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Wednesday, October 4, 2023

James Cameron picks his favourite sci-fi movie

James Cameron picks his favourite sci-fi movie: “It inspired an entire generation of filmmakers”

(Credit: Steve Jurvetson)


In the far-flung frontiers of sci-fi, few filmmakers carry the weight and influence of James Cameron. With iconic movies like Avatar and Aliens under his belt, Cameron’s contributions to the genre are legendary. His films, filled with groundbreaking special effects, pioneering themes, intricate world-building, and action-packed stories, have practically reshaped the landscape of cinematic science fiction.

In 1984, his time-travel action-thriller, The Terminator, completely redefined what a movie in the genre could be. Whereas good, quality sci-fi had previously been restricted to either slow-burning meditative stories or schlocky B-movie pulp, here was a movie that combined a head-scratching, mind-bending concept with big, brash Hollywood bravado. It convinced studios that audiences were more than willing to try and wrap their heads around space-time-continuum plots, while also being dazzled by the flare of gunfire and the splatter of blood on walls.

However, even masters have their inspirations. In an interview with Vulture, Cameron shared his deep admiration for a particular sci-fi film, one that not only inspired a generation of filmmakers but also left a precise and distinct mark on his own career, arguably launching him on the path to greatness we now know him for. This film is none other than Ridley Scott’s 1979 masterpiece, Alien.

Cameron reflected, “The franchise has kind of wandered all over the map. Ridley [Scott] did the first film, and he inspired an entire generation of filmmakers and science-fiction fans with that one movie, and there have been so many films that stylistically have derived from it, including my own Aliens.”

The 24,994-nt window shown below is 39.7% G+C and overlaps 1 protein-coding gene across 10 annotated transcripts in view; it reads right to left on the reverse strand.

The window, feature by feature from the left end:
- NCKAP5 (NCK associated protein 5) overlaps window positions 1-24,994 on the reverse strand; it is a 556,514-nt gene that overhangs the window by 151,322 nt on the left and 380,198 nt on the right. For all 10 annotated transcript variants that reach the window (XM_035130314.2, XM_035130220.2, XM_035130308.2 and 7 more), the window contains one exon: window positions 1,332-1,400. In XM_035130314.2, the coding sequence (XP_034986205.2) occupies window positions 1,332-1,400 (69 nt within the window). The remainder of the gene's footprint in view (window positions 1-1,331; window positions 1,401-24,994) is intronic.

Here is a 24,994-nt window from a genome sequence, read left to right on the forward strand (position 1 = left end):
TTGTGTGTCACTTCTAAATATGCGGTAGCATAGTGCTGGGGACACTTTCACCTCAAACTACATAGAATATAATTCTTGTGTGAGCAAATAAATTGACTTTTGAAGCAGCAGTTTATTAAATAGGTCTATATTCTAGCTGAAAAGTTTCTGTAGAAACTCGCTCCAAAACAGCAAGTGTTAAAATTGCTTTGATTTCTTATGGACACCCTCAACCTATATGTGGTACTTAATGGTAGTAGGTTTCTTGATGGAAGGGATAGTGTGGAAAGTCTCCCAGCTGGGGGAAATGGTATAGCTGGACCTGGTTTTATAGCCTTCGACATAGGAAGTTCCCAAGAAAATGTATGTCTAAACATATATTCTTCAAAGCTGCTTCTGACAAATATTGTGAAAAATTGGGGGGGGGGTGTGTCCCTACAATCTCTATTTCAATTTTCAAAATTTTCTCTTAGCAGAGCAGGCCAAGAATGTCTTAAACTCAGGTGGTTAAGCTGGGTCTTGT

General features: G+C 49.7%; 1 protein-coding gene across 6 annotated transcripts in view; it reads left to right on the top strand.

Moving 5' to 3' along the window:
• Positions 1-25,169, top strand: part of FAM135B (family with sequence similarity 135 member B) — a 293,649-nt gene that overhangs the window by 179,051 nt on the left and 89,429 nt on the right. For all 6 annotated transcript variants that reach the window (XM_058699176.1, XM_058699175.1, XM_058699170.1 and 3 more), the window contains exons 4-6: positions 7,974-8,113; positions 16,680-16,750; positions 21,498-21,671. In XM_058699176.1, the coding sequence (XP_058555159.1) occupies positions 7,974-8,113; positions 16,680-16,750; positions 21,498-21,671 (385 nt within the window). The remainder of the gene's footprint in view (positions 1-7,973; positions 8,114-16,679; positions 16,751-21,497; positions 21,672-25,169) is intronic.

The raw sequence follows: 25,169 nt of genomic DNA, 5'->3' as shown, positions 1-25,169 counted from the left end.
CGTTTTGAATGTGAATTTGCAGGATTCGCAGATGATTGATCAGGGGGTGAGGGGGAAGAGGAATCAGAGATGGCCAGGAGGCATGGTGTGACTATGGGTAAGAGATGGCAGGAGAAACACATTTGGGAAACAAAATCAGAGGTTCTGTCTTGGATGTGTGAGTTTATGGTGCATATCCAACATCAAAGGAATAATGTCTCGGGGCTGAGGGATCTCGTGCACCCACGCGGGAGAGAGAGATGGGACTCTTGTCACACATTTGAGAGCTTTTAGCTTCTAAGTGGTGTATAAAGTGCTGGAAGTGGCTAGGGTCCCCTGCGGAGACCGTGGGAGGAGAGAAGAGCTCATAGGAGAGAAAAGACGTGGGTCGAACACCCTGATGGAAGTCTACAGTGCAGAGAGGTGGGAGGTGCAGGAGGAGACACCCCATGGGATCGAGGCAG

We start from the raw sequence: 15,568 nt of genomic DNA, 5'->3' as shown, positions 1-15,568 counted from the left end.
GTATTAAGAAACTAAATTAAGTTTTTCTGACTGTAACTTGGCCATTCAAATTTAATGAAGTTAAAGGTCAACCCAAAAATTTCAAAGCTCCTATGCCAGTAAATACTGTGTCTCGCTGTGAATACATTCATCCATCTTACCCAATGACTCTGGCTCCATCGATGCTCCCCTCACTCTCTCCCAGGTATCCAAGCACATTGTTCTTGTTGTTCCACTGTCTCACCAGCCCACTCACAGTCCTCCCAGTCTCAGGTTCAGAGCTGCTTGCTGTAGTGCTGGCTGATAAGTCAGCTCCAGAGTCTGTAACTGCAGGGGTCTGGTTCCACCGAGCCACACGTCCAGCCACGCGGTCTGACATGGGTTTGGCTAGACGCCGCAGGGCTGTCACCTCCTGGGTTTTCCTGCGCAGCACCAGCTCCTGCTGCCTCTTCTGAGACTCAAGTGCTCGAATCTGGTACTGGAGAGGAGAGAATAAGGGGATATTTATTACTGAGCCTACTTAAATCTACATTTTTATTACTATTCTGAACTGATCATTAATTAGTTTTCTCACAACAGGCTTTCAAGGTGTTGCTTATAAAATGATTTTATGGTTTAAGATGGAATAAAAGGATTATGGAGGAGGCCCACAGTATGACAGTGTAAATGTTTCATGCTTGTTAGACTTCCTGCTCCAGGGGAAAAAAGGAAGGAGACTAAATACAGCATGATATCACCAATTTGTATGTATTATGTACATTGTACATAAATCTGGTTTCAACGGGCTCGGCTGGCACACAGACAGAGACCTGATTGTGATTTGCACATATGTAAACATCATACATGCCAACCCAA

His passion for Alien is so evident that his own sequel, Aliens, was a tribute to Scott’s original. Cameron elaborated, “I sort of did it as a fanboy. I wanted to honour his film, but also say what I needed to say. After that,” he concedes, nodding to the less-well-received sequels, “I don’t take any responsibility.”

While Cameron’s sequel is often lauded as a worthy successor, his thoughts regarding the rest of the Alien franchise are more mixed. He commented, “I don’t think it’s worked out terribly well. I think we’ve moved on beyond it.” Touching on the distinct aesthetic forged by Scott’s first film, the director explained: “It’s like, okay, we’ve got it, we’ve got the whole Freudian biomechanoid meme.”

“I’ve seen it in 100 horror films since.” It seems that Cameron’s perspective is that both Alien and Aliens serve as significant reference points in cinematic history – but he questions the need for more films in the franchise. One can’t help but wonder what he will make of the upcoming FX Alien series. Still, despite his reservations about future Alien films, Cameron remains optimistic about Scott’s contributions. “I will stand in line for any Ridley Scott movie, even a not-so-great one, because he is such an artist, he’s such a filmmaker. I always learn from him.”

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